Finally there were my Model T, two-speed Fords, the Model T known as the “Flivver,” or the ” Flying Bedstead,” beloved of all who handled this high-built car of the millions; the joke-car of the music-hall; the jest in the early custard pie comedy films.

I learnt to drive on a Ford in 1921, and, in 1933, I bought two Model Ts of 1925 and 1926 vintage, for £5 the two!

They were for use on the farm towing poultry houses, but one was licensed and put in order for the road, and this car covered thousands of miles with great reliability for five years, after which, having no further use for it, its engine was taken out and used for a chaff-cutter!

It never got ditched or bogged thereby, as by judicious use of the epicyclic gears it could rock itself to and fro until it came out!

A man who handled a Model T, with its foot-operated gear pedal (and separate reverse pedal, which could be used as a brake), would soon learn to play a cinema organ!

Care had to be taken to remove the low-tension trembler-coils in damp weather and store them overnight in the kitchen, whilst the commutator, with its greasy (well covered with insulation tape) wires near the front end of the crankshaft, was a source of mystery to many of us.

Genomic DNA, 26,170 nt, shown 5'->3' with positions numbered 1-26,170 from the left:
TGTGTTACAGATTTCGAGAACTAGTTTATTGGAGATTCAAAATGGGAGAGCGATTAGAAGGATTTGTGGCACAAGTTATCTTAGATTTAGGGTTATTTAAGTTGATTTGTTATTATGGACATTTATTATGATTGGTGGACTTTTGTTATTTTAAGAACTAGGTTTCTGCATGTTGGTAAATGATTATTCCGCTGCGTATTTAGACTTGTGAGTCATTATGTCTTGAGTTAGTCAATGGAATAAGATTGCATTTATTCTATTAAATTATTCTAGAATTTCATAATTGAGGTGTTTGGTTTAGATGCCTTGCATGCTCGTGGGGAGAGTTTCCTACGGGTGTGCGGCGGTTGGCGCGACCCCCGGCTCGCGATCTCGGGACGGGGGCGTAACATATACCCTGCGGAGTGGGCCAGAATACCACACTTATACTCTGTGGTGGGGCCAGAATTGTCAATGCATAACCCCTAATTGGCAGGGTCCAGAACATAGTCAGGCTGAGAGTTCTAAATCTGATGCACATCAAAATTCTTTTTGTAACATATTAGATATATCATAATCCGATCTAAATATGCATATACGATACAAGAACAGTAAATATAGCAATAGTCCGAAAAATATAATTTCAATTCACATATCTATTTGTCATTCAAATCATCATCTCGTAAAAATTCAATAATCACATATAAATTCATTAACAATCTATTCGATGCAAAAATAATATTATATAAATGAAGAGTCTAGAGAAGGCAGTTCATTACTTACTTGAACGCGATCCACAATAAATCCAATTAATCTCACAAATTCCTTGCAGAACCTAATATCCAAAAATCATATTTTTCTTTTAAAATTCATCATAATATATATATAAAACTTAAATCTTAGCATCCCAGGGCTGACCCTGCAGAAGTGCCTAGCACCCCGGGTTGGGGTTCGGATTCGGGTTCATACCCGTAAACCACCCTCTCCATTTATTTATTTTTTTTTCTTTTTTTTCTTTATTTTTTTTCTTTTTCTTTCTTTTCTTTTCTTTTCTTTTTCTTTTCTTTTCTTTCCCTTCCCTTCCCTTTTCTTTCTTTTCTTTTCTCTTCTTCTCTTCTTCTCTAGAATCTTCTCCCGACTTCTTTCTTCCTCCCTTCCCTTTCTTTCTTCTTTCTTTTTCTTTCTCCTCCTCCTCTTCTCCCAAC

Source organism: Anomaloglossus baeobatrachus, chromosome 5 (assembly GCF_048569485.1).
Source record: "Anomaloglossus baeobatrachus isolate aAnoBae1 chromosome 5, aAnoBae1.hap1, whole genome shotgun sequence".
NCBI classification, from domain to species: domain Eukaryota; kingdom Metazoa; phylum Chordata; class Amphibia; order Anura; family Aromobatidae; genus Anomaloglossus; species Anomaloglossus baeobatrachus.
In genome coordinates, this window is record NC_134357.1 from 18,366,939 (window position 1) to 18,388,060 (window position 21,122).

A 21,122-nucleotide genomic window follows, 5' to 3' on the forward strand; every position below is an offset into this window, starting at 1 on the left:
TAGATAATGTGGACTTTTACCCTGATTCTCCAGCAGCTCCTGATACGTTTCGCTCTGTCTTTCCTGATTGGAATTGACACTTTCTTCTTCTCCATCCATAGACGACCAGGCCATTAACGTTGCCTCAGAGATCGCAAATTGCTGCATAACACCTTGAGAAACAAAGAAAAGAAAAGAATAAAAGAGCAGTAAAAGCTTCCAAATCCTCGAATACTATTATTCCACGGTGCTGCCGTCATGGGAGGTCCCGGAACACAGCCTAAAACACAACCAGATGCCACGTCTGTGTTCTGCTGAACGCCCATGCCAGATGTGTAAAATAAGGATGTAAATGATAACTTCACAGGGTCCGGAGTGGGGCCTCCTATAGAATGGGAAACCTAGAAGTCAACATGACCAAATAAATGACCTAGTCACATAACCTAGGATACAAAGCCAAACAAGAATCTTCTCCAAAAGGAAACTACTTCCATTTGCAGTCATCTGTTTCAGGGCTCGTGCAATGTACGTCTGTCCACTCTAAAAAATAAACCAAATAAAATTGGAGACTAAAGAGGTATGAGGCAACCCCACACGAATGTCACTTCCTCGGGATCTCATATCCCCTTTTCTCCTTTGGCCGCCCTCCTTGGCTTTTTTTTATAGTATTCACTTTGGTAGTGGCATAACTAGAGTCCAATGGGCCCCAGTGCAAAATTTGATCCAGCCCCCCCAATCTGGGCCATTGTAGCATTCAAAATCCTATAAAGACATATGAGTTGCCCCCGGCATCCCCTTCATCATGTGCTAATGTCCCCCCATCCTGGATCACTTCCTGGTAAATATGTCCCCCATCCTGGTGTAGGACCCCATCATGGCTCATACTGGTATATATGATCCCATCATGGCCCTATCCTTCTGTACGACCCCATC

Firing was apt to be very irregular and “going on to three” often occurred if this system, or the coils, got out of gear. Steering was always vague, and the car apt to lurch without warning; the lamps used suddenly to go orange, due to violent shorting of a bare wire on the chassis frame. The car vibrated and rattled like an early jazz-band, but when it did this it was always “full of go.”

Gear bands and foot-brake wore for long distances if a good lining was obtained in the first place, although, due to being parked out in the open in all seasons, starting in my case was apt to be a little uncertain from cold; when she did start, one had to beware, as, with a feeble hand-brake, coupled with “band-creep” in the gears, the old lady tended to push one against the nearest wall, and there were no dumb-irons or bumpers to save one from an unpleasant end!

To obtain the best results from all Fords use a light “20”-viscosity oil, and with the early ones retard the ignition lever before starting operations!